France to expand law to stop foreign investors ‘pillaging French talent’

France plans to expand a law protecting its "strategic" industries from foreign takeovers by adding technologies such as artificial intelligence to the list, economy minister Bruno Le Maire said on Monday.

France to expand law to stop foreign investors 'pillaging French talent'

“Make no mistake, France is an open country and we want to make France attractive” to foreign investors, Le Maire said at a press conference.

However, “openness does not mean pillaging of our technologies, our know how, our talents.”

In 2014 France passed the so-called Montebourg law setting strict oversight of foreign bids for companies in key industries such as energy and transportation

Le Maire said France would now set out a “new investment doctrine” to ensure more clarity over investments by foreign groups.

It will also now consider digital sectors including data stockage and artificial intelligence as strategic sectors subject to strict oversight if there are foreign shareholders.

France will also ask the European Commission, along with Germany, Italy and Spain, to set out rules on foreign investments in Europe, citing a need to “defend national interests”.

The move dovetails with a decision by Germany's cabinet last year to tighten scrutiny over takeovers of companies in strategic industries by buyers outside the EU, reacting to Europe-wide disquiet over Chinese takeovers.

Le Maire, who accompanied President Emmanuel Macron during his visit to China earlier this month, called for “reciprocity” with France's trading partners and the respect of “clear rules”.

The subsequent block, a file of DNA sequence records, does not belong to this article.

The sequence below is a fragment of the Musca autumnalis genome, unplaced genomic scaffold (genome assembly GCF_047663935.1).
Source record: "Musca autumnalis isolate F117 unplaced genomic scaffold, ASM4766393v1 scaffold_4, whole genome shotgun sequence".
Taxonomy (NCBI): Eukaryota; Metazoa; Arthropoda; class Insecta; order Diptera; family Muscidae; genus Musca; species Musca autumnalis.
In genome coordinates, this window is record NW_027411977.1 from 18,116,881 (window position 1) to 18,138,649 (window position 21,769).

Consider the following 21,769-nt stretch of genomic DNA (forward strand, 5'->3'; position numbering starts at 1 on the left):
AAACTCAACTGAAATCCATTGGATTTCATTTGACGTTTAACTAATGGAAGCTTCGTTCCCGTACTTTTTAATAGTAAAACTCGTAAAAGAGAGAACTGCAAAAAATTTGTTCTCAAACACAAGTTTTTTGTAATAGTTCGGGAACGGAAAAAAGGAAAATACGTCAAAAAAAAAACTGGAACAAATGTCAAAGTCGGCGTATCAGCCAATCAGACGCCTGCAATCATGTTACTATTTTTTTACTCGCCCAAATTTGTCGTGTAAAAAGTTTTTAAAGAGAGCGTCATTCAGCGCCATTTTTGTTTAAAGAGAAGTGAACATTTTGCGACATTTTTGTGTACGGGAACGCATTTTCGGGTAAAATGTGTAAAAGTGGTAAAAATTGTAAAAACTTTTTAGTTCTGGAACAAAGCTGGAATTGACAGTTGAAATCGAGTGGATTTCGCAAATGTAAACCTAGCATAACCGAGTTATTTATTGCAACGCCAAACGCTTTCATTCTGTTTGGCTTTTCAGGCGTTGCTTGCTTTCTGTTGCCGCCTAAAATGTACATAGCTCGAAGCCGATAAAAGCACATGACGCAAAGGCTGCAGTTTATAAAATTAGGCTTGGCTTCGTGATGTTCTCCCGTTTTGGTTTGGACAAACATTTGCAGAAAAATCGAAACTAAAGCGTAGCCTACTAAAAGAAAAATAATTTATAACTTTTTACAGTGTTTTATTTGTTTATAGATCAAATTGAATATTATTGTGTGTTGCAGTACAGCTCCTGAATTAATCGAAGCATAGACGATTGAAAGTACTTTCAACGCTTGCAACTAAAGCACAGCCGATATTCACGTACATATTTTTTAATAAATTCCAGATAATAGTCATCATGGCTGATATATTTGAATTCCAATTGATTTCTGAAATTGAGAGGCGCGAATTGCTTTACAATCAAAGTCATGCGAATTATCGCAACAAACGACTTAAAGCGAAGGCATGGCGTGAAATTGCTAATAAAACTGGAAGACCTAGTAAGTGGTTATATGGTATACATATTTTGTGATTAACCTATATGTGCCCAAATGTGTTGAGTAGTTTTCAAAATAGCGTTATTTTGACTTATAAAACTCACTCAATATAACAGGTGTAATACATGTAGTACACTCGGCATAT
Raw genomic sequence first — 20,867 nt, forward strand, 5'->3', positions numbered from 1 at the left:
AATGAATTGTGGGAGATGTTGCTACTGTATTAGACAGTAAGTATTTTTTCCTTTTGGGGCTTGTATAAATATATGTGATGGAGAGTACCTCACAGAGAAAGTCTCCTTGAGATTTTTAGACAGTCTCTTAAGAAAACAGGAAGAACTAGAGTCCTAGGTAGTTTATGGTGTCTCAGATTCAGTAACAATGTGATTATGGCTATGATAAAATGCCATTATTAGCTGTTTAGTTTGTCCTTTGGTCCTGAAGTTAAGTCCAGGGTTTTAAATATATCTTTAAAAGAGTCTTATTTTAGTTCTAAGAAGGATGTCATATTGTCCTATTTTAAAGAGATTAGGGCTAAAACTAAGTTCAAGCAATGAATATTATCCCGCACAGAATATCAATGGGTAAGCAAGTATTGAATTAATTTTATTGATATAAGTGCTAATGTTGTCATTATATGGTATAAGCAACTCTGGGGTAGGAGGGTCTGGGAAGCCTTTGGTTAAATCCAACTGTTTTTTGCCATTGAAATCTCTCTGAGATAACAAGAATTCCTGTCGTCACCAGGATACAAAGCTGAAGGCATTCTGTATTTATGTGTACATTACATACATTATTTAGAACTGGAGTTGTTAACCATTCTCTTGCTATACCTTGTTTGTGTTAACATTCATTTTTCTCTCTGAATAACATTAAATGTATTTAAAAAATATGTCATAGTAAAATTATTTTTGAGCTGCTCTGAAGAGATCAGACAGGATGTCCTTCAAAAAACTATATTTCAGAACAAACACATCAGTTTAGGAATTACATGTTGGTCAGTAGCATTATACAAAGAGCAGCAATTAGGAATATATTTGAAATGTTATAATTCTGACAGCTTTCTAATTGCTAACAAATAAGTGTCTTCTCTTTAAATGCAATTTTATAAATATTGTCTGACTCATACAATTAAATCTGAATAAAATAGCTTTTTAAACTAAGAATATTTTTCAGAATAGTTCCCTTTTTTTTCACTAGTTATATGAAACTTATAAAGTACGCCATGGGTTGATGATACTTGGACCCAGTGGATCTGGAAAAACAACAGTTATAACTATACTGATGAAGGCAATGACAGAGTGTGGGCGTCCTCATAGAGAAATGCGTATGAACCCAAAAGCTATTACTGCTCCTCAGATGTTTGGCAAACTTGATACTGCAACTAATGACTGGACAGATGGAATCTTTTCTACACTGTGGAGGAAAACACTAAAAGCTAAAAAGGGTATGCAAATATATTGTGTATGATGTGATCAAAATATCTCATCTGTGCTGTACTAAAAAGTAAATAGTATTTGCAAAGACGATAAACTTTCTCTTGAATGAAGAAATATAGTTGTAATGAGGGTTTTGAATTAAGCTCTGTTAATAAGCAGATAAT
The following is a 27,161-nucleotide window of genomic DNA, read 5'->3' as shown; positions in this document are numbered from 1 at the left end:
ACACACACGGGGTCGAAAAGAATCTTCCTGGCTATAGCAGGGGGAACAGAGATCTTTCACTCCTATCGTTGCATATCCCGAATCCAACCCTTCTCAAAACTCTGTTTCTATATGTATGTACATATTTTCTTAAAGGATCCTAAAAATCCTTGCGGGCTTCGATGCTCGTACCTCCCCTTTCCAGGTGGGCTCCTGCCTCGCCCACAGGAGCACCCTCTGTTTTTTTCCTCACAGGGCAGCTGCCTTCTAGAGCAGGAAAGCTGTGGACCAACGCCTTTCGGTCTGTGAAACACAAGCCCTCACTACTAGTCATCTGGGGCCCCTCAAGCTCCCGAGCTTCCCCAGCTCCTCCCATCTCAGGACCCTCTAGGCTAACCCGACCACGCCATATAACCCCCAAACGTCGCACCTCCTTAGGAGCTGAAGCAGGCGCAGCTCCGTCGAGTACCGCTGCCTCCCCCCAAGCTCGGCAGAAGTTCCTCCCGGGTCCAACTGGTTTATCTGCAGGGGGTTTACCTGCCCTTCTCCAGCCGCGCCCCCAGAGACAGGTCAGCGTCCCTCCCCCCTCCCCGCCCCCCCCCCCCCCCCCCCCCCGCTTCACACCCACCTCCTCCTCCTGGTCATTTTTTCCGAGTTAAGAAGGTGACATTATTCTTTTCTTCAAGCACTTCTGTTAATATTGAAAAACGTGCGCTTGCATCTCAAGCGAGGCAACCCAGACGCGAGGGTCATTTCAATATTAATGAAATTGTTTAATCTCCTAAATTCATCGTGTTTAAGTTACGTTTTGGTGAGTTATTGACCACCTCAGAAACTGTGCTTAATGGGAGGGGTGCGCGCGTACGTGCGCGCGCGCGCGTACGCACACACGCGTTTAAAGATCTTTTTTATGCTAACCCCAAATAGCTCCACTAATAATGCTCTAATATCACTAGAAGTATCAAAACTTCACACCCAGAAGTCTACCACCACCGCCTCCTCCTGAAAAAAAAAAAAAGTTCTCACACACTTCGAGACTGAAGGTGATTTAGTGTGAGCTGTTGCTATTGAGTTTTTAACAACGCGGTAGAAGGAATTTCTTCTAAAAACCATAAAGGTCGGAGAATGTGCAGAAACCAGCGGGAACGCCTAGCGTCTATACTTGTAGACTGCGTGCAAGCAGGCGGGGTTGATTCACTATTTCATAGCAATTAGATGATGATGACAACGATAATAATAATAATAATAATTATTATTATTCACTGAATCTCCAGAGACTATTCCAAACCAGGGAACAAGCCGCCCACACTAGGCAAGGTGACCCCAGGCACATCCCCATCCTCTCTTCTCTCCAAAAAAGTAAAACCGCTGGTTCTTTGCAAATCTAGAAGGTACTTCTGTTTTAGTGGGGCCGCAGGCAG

France to roll out ID cards app

Technology is being rolled out to allow people to carry their French ID cards in an app form - and could be rolled out to other cards, including driving licences and cartes de séjour residency cards.

France to roll out ID cards app

Holders of French carte d’identité (ID cards) will soon be able to carry certified digital versions of them on their smartphone or other electronic devices, a decree published in the Journal Officiel has confirmed.

An official app is being developed for holders of the newer credit card-format ID cards that have information stored on a chip. A provisional test version of the app is expected at the end of May.

Users will be able to use the ID card app, when it becomes available, for a range of services “from checking in at the airport to renting a car”, according to Thierry Breton, EU Commissioner for the Internal Market.

All French citizens have an ID card, which can be used for proving identity in a range of circumstances and for travel within the EU and Schengen zone – the new app will be in addition to the plastic card that holders already have.

Under the plans, after downloading the app, card holders will need merely to hold the card close to their phone to transfer the required information. According to officials, the holder then can decide what information is passed on – such as proof of age, or home address – according to the situation.

The government has not given any examples of situations in which the app would need to be used, but has set out the main principles and the ambition of the plan: to allow everyone to identify themselves and connect to certain public and private organisations, in particular those linked to the France Connect portal.

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Cards will continue to be issued for the foreseeable future – this is merely an extension of the existing system.

Only French citizens have ID cards, but if successful the app is expected to be rolled out to include other cards, such as driving licences, cartes de séjour residency cards or even visas. A digital wallet is being developed at the European level – Member States have until September to agree what it could contain.

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